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Grand Island exploration made easier

September 4, 2012
By JOHN PEPIN - Journal Staff Writer (jpepin@miningjournal.net) , The Mining Journal

MUNISING - A new guide for "Exploring Grand Island" brings a wealth of information to your fingertips for those looking to achieve a deeper visiting experience and historical appreciation of the 22-square-mile island, situated in Lake Superior just northwest of Munising.

The guide, produced by longtime wilderness guide and former Michigan State Police trooper Michael Neiger, is a GPS-enabled, U.S. Geological Survey map-based, backcountry guide to the trails, campsites, beaches, overlooks, old growth, waterfalls, historic sites, caves and shipwrecks of the Grand Island National Recreation Area.

The laminated 16-page guide is meant to be read before a visit to the island, but it's also light enough and sized right to be able to take along. The detailed maps included in the guide are likely reason enough to bring it with you.

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"The island's natural features, scenic beauty, rich history and largely undeveloped state have made it one of the Midwest's most attractive backcountry destinations for generations," Neiger wrote in the guide. "Long a summer hunting and gathering area for Native Americans, the Cleveland Cliffs Iron Co. operated the island as a public resort and game preserve from 1904 to 1959, along the lines of Mackinac Island, with transportation limited to ponies, saddle horses, horse-drawn carriages and bicycles until the 1920s."

Since 1990, the island - which is about eight miles long by roughly five miles wide - has been managed by the U.S. Forest Service as part of the Hiawatha National Forest.

In addition to the detailed maps, the guide also provides contact information for ferry services and guided bus tours and kayak and bike rentals. Neiger also covers a variety of considerations for visitors ranging from biting insects, pet rules, and water availability to off-trail travel, fires and camping rules.

The guide also covers a series of safety hazards on the island from black bears and hypothermia to rip currents, crumbling sandstone and dead overhead trees and branches Neiger calls "widowmakers."

Neiger breaks down, in great detail, segments of the 21-mile Rim Trail Tour. He includes graphics showing elevation changes, locations of various points of interest, including shipwrecks, caves and old growth. Similar depictions are featured for the island's thumb and tombolo sections.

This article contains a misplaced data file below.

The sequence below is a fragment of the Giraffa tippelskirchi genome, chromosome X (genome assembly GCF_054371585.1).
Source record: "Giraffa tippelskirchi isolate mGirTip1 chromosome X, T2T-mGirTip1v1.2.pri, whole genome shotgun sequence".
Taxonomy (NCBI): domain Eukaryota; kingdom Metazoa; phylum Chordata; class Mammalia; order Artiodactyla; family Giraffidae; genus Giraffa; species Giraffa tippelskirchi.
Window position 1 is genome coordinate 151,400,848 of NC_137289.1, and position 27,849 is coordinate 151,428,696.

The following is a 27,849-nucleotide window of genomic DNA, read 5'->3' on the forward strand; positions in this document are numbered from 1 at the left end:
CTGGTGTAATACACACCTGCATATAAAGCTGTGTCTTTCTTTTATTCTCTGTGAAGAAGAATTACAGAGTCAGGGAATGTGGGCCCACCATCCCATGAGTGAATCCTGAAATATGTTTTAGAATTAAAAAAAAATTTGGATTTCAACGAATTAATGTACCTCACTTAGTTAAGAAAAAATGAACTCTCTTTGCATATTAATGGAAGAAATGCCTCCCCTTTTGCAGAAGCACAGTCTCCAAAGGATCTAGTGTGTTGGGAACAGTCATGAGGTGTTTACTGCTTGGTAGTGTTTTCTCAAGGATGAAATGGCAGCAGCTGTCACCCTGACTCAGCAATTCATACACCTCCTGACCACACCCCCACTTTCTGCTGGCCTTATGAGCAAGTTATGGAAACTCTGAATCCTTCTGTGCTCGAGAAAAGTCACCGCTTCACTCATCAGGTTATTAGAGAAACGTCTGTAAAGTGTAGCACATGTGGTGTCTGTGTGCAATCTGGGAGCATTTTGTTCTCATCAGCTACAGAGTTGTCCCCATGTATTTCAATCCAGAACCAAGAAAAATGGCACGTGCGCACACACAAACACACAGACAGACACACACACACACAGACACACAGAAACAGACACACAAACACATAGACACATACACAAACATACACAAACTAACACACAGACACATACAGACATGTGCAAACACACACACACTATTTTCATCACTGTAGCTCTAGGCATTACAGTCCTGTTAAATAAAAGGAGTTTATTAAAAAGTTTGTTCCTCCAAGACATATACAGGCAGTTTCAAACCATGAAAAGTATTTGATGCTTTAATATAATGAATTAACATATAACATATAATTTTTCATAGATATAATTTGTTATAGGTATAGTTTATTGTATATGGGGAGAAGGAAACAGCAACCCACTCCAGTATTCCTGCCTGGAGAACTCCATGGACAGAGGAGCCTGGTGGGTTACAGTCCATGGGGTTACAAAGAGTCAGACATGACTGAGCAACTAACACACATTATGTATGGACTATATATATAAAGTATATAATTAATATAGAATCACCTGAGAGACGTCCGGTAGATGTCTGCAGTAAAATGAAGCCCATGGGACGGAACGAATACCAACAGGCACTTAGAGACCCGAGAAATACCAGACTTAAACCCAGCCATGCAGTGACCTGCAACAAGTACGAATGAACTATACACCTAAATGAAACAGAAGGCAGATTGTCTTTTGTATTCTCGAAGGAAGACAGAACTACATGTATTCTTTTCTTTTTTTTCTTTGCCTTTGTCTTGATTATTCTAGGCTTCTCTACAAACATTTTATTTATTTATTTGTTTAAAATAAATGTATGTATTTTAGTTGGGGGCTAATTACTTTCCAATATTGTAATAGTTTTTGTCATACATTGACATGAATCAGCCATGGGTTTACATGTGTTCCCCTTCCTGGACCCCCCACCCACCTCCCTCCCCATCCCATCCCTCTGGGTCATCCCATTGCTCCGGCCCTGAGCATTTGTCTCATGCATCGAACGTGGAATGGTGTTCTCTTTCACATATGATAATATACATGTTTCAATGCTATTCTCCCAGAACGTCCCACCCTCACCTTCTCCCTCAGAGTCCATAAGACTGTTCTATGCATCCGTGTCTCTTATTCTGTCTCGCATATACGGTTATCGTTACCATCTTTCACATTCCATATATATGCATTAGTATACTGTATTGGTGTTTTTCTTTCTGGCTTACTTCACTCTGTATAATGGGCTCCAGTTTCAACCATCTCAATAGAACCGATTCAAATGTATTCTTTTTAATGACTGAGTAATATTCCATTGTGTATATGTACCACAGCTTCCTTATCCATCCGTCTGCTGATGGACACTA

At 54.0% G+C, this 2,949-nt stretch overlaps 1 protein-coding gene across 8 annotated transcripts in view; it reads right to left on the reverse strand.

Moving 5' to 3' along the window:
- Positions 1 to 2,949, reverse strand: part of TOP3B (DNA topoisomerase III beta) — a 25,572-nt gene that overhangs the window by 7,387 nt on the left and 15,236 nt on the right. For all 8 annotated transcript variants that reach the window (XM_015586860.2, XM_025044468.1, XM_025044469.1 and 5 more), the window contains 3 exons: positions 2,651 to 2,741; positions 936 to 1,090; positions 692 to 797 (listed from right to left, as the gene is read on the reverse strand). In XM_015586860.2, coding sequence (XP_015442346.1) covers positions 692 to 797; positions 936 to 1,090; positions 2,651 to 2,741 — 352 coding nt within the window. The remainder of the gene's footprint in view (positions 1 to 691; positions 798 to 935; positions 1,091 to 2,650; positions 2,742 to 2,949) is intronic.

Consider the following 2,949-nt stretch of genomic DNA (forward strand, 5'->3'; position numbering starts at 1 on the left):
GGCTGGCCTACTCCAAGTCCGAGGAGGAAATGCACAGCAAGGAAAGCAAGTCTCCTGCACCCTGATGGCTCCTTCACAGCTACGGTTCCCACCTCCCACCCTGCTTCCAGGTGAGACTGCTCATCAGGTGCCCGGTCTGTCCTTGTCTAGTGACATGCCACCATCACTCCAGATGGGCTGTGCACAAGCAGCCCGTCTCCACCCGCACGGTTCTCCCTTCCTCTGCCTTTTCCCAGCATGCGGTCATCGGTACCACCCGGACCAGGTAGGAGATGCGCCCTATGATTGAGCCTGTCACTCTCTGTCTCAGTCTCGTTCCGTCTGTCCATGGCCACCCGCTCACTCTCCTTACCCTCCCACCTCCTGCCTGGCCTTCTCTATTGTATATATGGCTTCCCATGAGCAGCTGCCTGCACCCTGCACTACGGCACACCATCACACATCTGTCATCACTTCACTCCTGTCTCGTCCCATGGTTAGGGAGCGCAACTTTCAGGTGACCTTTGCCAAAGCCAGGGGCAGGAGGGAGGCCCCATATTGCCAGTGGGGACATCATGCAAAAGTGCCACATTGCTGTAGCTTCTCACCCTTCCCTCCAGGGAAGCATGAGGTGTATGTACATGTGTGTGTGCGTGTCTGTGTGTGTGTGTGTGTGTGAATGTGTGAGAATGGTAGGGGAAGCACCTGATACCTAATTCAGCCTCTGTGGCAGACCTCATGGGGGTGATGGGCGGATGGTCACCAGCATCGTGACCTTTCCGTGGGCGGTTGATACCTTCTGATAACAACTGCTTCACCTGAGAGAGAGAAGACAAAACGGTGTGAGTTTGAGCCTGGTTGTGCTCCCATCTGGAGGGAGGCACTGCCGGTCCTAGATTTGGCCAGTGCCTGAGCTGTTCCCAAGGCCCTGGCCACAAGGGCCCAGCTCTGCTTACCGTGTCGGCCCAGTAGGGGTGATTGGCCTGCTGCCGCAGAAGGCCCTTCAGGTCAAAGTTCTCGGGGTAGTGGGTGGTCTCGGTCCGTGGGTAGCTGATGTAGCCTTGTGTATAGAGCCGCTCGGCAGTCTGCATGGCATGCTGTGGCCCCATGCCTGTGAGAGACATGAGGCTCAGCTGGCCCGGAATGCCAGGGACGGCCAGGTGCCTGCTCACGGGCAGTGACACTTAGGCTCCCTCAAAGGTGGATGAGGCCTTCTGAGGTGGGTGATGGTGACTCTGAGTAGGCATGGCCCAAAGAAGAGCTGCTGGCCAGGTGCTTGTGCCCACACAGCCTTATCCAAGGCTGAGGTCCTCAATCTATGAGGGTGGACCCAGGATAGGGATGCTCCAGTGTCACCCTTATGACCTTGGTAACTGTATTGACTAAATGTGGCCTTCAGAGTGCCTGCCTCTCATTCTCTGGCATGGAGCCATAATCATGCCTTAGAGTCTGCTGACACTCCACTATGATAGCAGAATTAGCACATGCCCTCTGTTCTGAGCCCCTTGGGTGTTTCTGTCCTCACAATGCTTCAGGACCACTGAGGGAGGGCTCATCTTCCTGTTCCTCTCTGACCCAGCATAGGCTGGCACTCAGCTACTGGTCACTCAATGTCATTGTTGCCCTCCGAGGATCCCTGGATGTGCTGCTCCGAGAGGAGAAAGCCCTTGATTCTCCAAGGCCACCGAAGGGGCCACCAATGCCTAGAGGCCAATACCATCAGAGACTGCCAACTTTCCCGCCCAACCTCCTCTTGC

The guide also includes maps of the Timber Wolf Cave Complex, Peregrine Falcon Cave Complex, Murray Bay Picnic Area and Campsites and Black Bear Cave Complex.

A schematic showing the layout of gravestones in the historic Williams-Powell Cemetery details the names of those buried there and provides a quick guide to cemetery etiquette and epitaphs from a couple of the headstones.

Articles highlighting various aspects of the island's history, including a 1908 murder mystery at the North Light Lighthouse and filming of scenes for the silent motion picture "Wild Goose Chase" in 1918, are also included.

A passage from the guide talks about wave action against the island's cliffs producing strange sounds in 1833, detailed by an Indian interpreter traveling with Henry R. Schoolcraft.

"At the base (of the cliffs), the action of the water has worked out deep hollow places," the excerpt from a letter read. "The rushing water into them, causes a dismal sound, as if some dreaded monster lay concealed in its dark caverns."

Neiger's Grand Island guide is available at local bookstores and sells for $12.95. He is working on a similar guide to be released next year that is expected to be a definitive wilderness guide for Pictured Rocks National Lakeshore called, "Exploring Pictured Rocks."

For more information, visit: www.extremetrailmaps.com

John Pepin can be reached at 906-228-2500, ext. 206.

 
 

 

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